Abstract: A 26 year-old woman was admitted to the hospital two hours after astemizole overdose. Electrocardiograph showed a prolonged QT interval. Torsade de pointes occurred 13 h after ingestion. Plasma levels of astemizole plus hydroxylated metabolites showed an apparent plasma half-life of 17 h. The possible occurrence of torsade de pointes in astemizole overdose, and the long elimination time of astemizole and hydroxylated metabolites, makes it necessary to maintain ECG monitoring until QT interval has returned to normal.
Abstract: AIMS: The aim of this study was to investigate the influence of chronic itraconazole treatment on the pharmacokinetics and cardiovascular effects of single dose astemizole in healthy subjects was studied. METHODS: Twelve male volunteers were taking orally 200 mg twice daily itraconazole or placebo for 14 days with a washout period of 4 weeks in between. Approximately 2 h after the morning dose of itraconazole or placebo on day 11, 10 mg astemizole was orally administered. The plasma concentrations of astemizole and desmethylastemizole were measured by radioimmunoassay up to 504 h after administration; electrocardiograms with analysis of the QTc interval were recorded up to 24 h post administration. RESULTS: Itraconazole treatment did not significantly change the peak concentration of astemizole (0.74 vs 0.81 ng ml-1) but it increased the area under the curve from 0 to 24 h (5.46 to 9.95 ng ml-1 h) and from 0 to infinity (17.4 to 48.2 ng ml-1 h), and the elimination half-life (2.1 to 3.6 days). The systemic bioavailability of desmethylastemizole was also increased. The QTc interval did not increase after astemizole administration and there was no difference in the QTc intervals between the itraconazole and placebo session. CONCLUSIONS: Chronic administration of itraconazole influences the metabolism of single dose astemizole in normal volunteers without changes of cardiac repolarization during the first 24 h after astemizole administration. However, the reduction in astemizole clearance under concomitant administration of itraconazole may result in a marked increase in astemizole plasma concentrations and QTc alterations during chronic combined intake of astemizole with itraconazole.
Abstract: Second-generation histamine H1 receptor antagonists (antihistamines) have been developed to reduce or eliminate the sedation and anticholinergic adverse effects that occur with older H1 receptor antagonists. This article evaluates second-generation antihistamines, including acrivastine, astemizole, azelastine, cetirizine, ebastine, fexofenadine, ketotifen, loratadine, mizolastine and terfenadine, for significant features that affect choice. In addition to their primary mechanism of antagonising histamine at the H1 receptor, these agents may act on other mediators of the allergic reaction. However, the clinical significance of activity beyond that mediated by histamine H1 receptor antagonism has yet to be demonstrated. Most of the agents reviewed are metabolised by the liver to active metabolites that play a significant role in their effect. Conditions that result in accumulation of astemizole, ebastine and terfenadine may prolong the QT interval and result in torsade de pointes. The remaining agents reviewed do not appear to have this risk. For allergic rhinitis, all agents are effective and the choice should be based on other factors. For urticaria, cetirizine and mizolastine demonstrate superior suppression of wheal and flare at the dosages recommended by the manufacturer. For atopic dermatitis, as adjunctive therapy to reduce pruritus, cetirizine, ketotifen and loratadine demonstrate efficacy. Although current evidence does not suggest a primary role for these agents in the management of asthma, it does support their use for asthmatic patients when there is coexisting allergic rhinitis, dermatitis or urticaria.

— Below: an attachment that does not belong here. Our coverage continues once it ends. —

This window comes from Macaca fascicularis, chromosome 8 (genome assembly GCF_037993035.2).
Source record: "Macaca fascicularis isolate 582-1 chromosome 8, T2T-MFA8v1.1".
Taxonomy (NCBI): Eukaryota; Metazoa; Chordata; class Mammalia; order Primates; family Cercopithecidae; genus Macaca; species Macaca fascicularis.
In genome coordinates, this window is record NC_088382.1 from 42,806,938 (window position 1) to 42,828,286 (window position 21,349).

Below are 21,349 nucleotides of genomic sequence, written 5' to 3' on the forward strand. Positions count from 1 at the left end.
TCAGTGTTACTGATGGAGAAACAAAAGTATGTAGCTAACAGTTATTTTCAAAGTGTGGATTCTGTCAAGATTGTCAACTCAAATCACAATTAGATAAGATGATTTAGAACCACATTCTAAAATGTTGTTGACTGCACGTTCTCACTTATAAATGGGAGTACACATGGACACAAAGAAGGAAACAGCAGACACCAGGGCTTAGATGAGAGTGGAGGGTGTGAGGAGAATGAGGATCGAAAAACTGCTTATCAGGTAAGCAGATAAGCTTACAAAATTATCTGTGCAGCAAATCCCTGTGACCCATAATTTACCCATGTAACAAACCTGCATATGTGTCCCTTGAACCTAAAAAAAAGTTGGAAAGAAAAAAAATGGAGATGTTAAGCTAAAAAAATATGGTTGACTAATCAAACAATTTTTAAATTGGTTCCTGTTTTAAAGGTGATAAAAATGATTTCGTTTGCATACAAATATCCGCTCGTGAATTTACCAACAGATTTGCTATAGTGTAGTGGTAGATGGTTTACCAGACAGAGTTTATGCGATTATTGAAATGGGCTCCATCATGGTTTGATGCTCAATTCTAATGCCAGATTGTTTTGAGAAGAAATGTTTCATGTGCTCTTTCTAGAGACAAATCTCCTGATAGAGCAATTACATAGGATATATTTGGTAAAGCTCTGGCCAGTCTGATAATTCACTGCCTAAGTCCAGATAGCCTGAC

Abstract: OBJECTIVES: To assess relative roles of the intestinal and hepatic stereoselective metabolism of nicardipine in an oral first-pass disposal with and without grapefruit juice intake. METHODS: The kinetic profiles of (+)- and (-)-nicardipine were studied in the six normal healthy male volunteers who received oral (40 mg) and intravenous (2 mg) racemic nicardipine, first with water and second with grapefruit juice. Both the enantiomers were determined by the stereoselective high-performance liquid chromatographic method, and hemodynamic parameters (arterial blood pressure, heart rate, and electrocardiogram) were assessed when each blood sample was taken. RESULTS: Grapefruit juice compared with water intake caused a significant (P < 0.05) increase in the mean oral (+)- and (-)-nicardipine bioavailability (Fobs) (48.6+/-5.0% and 105.6+/-7.8%) and dose-absorbed (Fabs) available fraction unmetabolized at the gut (Fg) (48.2+/-5.6% and 110.9+/-8.8%, respectively) with no significant change in the hepatic first-pass effect. However, all of the mean kinetic parameters of both the enantiomers after the intravenous dosing of racemic nicardipine did not differ between the grapefruit juice- and water-intake trial phases. The mean percentage changes in oral AUC (43.1+/-3.4% in [+]-nicardipine and 90.9 6.4% in [-]-nicardipine, or Fobs) and Fabs Fg by grapefruit juice tended to be greater for (-)-nicardipine than for (+)-nicardipine and the mean oral (+)/(-)-nicardipine AUC ratio was significantly reduced by grapefruit juice (from 2.25+/-0.37 to 1.75+/-0.28) (P < 0.05). Except for heart rates, which were greater with grapefruit juice (P < 0.05) at 1 and 2 h after the oral dose of nicardipine, the mean hemodynamic variables did not differ between the two trial phases. CONCLUSION: We conclude that the gut is the major presystemic disposal site of racemic nicardipine in humans. Grapefruit juice appears to affect this metabolic disposal of (-)-nicardipine to a somewhat greater extent compared with that of (+)-nicardipine, with an early postdose transient tachycardia after the oral dosing of racemic nicardipine.